Spanish professor organizes symposium to teach students about Cuban culture

Fidel Castro, cigars and baseball are some of the things that come to mind when mentioning the Republic of Cuba, but much like it’s sandwich namesake, this Caribbean island has many layers.

The largest island in the Caribbean, which just 330 miles south of Miami, is close in proximity, yet our shared knowledge of each other is limited due our contentious relationship.

“They have had a big effect on our history and we’ve had a big effect on theirs,” Spanish professor Donna Factor said.

Foster, who is also a musician, first traveled to Cuba in the early 2000’s to study music and instantly fell in love with the country and it’s people.

“I love the Cuban people’s outlook on life, their strength and spirituality,” Foster said.

In December of 2014, then president Obama ended 54 years of hostility with Cuba and the U.S. in what is known as the Cuban thaw and in less than three years this new relationship came to halt in June of 2017 according to an article from LA Times posted on June 11 by Tracy Wilkinson.

“I think it’s important to start establishing bridges and build a mutual understanding,” Factor said

Professor Foster organized this four day symposium that will offer a look into Cuba, it’s history, traditions, culture and even discuss traveling to and around the island.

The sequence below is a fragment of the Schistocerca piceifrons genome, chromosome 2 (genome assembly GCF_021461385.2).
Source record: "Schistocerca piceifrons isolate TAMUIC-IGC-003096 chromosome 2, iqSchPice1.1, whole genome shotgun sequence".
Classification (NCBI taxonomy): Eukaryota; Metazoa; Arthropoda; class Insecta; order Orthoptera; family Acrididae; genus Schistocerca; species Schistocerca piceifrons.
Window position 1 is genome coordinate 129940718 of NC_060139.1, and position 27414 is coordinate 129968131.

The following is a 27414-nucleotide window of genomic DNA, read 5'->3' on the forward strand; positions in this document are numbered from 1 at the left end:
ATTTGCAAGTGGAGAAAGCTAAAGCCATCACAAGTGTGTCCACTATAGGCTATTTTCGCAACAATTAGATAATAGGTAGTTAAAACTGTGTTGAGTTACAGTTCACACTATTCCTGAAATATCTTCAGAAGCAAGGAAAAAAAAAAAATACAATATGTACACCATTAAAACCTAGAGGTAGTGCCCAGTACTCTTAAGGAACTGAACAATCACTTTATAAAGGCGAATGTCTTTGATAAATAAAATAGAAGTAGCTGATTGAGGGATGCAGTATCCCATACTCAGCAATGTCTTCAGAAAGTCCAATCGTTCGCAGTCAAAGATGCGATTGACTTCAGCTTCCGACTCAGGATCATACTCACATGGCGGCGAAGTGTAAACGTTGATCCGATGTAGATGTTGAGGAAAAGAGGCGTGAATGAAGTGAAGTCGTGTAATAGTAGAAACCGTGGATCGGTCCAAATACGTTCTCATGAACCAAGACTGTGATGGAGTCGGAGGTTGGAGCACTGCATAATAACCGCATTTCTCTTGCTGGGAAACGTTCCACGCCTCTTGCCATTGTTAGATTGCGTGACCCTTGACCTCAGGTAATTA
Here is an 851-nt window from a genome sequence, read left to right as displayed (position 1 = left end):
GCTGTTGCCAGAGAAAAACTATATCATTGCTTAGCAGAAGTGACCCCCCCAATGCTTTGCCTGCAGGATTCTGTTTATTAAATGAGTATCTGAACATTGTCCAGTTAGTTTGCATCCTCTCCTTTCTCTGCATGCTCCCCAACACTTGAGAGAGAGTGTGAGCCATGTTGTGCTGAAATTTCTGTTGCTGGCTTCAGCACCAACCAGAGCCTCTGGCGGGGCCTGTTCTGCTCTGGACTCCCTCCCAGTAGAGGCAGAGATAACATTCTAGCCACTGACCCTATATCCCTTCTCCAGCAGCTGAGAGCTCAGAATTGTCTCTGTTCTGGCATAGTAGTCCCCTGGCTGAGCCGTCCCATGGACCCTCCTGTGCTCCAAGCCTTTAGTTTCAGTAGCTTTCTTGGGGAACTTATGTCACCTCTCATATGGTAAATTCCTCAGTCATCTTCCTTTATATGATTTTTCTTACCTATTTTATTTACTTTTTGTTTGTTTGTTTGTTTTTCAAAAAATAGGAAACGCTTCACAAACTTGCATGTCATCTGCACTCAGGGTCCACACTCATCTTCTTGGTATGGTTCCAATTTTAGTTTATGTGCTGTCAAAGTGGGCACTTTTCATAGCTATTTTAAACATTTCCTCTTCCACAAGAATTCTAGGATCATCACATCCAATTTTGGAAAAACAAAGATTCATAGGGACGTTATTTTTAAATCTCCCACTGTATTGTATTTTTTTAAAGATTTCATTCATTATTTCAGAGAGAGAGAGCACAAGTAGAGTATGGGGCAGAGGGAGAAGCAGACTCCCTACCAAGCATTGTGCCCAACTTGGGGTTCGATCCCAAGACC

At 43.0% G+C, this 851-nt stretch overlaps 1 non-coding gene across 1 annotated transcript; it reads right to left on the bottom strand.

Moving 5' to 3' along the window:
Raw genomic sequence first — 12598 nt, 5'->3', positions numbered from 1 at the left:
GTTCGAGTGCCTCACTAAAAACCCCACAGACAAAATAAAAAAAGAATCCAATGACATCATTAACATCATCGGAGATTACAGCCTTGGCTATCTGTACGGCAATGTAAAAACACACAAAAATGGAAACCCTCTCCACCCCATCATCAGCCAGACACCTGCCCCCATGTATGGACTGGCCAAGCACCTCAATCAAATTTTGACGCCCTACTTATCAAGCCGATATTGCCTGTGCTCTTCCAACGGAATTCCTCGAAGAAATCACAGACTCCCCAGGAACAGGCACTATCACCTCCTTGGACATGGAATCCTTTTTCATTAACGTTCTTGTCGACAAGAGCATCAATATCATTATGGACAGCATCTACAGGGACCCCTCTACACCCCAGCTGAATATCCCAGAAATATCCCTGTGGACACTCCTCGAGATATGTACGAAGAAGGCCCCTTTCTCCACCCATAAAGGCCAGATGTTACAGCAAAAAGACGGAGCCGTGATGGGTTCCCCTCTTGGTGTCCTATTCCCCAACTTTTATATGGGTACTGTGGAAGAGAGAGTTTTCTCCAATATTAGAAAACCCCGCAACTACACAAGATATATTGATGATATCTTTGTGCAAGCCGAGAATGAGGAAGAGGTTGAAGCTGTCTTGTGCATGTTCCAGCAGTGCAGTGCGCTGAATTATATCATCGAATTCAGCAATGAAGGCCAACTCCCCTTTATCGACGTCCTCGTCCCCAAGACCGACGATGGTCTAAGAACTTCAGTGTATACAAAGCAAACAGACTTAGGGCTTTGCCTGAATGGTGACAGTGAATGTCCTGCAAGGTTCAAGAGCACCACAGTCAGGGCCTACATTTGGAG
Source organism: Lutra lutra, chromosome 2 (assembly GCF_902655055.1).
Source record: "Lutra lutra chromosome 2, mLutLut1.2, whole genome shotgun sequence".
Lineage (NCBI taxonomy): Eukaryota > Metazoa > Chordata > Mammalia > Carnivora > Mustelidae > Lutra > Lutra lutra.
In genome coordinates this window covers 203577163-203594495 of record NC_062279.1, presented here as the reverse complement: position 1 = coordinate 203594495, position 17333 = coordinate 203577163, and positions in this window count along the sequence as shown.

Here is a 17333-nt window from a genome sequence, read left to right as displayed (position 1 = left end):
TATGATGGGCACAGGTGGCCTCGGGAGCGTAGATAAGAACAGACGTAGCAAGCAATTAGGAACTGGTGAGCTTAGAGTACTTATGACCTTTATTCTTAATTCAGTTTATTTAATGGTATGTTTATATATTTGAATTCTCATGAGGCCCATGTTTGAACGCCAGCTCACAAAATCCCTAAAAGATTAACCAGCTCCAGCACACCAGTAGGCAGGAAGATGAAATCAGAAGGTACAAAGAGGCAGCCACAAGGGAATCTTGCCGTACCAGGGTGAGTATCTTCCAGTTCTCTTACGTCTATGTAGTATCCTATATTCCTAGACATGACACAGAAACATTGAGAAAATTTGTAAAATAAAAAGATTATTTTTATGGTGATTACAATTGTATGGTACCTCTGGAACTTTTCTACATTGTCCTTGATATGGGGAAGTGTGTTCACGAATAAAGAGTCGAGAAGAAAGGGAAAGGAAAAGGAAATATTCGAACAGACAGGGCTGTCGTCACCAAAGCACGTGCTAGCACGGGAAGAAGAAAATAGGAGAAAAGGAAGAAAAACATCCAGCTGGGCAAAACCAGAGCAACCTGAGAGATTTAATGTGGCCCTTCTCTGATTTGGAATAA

“It’s very easy to love Cuba and I’m hoping to spread my passion for the country,” Foster said.

One of the key events taking place is the Panorama of Cuban Dance and Music on performed by Kati Hernandez, Lazaro Galarraga and Bobby Wilmore, which will showcase the different styles of Cuban music and dance.

Other workshops include “2 nations, 1 pastime,” by baseball humanitarian Aron Levinson, “Cuba Classics: a celebration of vintage American automobiles,” by travel journalist Christopher P. Baker and “The challenge of principled engagement with Cuba: Between Obama’s opening and Trump’s reversal,” just to name a few.

Among those scheduled to speak was writer and anthropologist Miguel Barnet. He will not able attend the event due to current travel restrictions and suspension of visas for Cubans.

All lectures will be held in the Alondra Room, except for the Panorama of Cuban Dance and Music Performance, which will be on Tuesday Oct, 17 at 1 p.m. in the Campus Theatre.

The event is free to all students. For more information regarding speakers and times, students and faculty can visit cubaonthecusp.info.

“Students can expect to be inspired, entertained and it’s going to be really fun,” added Foster.